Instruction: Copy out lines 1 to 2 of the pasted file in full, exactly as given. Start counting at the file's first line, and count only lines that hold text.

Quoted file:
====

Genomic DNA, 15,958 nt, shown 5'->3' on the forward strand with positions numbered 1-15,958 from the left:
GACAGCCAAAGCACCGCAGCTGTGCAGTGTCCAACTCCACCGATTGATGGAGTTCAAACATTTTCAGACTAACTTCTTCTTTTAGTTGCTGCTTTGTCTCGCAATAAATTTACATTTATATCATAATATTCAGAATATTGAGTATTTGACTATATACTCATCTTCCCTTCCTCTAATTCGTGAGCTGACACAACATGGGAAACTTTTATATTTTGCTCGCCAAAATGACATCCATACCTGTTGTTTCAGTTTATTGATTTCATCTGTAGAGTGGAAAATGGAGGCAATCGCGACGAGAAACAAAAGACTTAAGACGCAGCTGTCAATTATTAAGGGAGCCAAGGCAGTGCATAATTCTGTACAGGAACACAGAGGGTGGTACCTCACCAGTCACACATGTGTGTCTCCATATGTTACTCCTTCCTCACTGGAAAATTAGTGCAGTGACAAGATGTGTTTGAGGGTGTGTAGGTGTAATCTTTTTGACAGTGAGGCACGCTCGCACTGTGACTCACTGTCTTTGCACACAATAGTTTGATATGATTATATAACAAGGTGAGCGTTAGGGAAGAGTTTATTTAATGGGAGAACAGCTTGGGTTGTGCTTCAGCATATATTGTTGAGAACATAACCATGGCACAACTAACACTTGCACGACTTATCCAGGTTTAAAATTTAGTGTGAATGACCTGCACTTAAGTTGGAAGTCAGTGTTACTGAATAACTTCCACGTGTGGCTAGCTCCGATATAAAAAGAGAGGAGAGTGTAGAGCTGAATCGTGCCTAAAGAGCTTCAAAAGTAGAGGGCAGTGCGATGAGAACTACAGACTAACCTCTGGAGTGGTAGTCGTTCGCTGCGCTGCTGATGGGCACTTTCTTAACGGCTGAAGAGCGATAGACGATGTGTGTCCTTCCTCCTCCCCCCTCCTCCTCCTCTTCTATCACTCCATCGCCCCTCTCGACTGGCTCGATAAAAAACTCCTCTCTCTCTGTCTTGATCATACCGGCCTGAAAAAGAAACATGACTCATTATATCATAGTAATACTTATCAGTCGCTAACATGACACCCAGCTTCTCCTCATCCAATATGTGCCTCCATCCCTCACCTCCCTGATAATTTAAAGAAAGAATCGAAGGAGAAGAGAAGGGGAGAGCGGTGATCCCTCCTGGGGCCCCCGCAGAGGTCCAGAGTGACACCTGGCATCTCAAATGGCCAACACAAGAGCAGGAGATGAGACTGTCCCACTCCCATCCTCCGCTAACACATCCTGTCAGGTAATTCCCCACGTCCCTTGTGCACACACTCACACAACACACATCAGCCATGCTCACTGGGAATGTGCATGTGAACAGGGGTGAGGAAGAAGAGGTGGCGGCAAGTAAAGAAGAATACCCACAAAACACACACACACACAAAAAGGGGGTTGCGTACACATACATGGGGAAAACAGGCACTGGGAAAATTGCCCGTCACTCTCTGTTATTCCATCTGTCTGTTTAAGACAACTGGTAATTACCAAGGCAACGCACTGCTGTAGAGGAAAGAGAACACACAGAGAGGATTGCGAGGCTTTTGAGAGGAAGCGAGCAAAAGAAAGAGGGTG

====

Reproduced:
Genomic DNA, 15,958 nt, shown 5'->3' on the forward strand with positions numbered 1-15,958 from the left:
GACAGCCAAAGCACCGCAGCTGTGCAGTGTCCAACTCCACCGATTGATGGAGTTCAAACATTTTCAGACTAACTTCTTCTTTTAGTTGCTGCTTTGTCTCGCAATAAATTTACATTTATATCATAATATTCAGAATATTGAGTATTTGACTATATACTCATCTTCCCTTCCTCTAATTCGTGAGCTGACACAACATGGGAAACTTTTATATTTTGCTCGCCAAAATGACATCCATACCTGTTGTTTCAGTTTATTGATTTCATCTGTAGAGTGGAAAATGGAGGCAATCGCGACGAGAAACAAAAGACTTAAGACGCAGCTGTCAATTATTAAGGGAGCCAAGGCAGTGCATAATTCTGTACAGGAACACAGAGGGTGGTACCTCACCAGTCACACATGTGTGTCTCCATATGTTACTCCTTCCTCACTGGAAAATTAGTGCAGTGACAAGATGTGTTTGAGGGTGTGTAGGTGTAATCTTTTTGACAGTGAGGCACGCTCGCACTGTGACTCACTGTCTTTGCACACAATAGTTTGATATGATTATATAACAAGGTGAGCGTTAGGGAAGAGTTTATTTAATGGGAGAACAGCTTGGGTTGTGCTTCAGCATATATTGTTGAGAACATAACCATGGCACAACTAACACTTGCACGACTTATCCAGGTTTAAAATTTAGTGTGAATGACCTGCACTTAAGTTGGAAGTCAGTGTTACTGAATAACTTCCACGTGTGGCTAGCTCCGATATAAAAAGAGAGGAGAGTGTAGAGCTGAATCGTGCCTAAAGAGCTTCAAAAGTAGAGGGCAGTGCGATGAGAACTACAGACTAACCTCTGGAGTGGTAGTCGTTCGCTGCGCTGCTGATGGGCACTTTCTTAACGGCTGAAGAGCGATAGACGATGTGTGTCCTTCCTCCTCCCCCCTCCTCCTCCTCTTCTATCACTCCATCGCCCCTCTCGACTGGCTCGATAAAAAACTCCTCTCTCTCTGTCTTGATCATACCGGCCTGAAAAAGAAACATGACTCATTATATCATAGTAATACTTATCAGTCGCTAACATGACACCCAGCTTCTCCTCATCCAATATGTGCCTCCATCCCTCACCTCCCTGATAATTTAAAGAAAGAATCGAAGGAGAAGAGAAGGGGAGAGCGGTGATCCCTCCTGGGGCCCCCGCAGAGGTCCAGAGTGACACCTGGCATCTCAAATGGCCAACACAAGAGCAGGAGATGAGACTGTCCCACTCCCATCCTCCGCTAACACATCCTGTCAGGTAATTCCCCACGTCCCTTGTGCACACACTCACACAACACACATCAGCCATGCTCACTGGGAATGTGCATGTGAACAGGGGTGAGGAAGAAGAGGTGGCGGCAAGTAAAGAAGAATACCCACAAAACACACACACACACAAAAAGGGGGTTGCGTACACATACATGGGGAAAACAGGCACTGGGAAAATTGCCCGTCACTCTCTGTTATTCCATCTGTCTGTTTAAGACAACTGGTAATTACCAAGGCAACGCACTGCTGTAGAGGAAAGAGAACACACAGAGAGGATTGCGAGGCTTTTGAGAGGAAGCGAGCAAAAGAAAGAGGGTG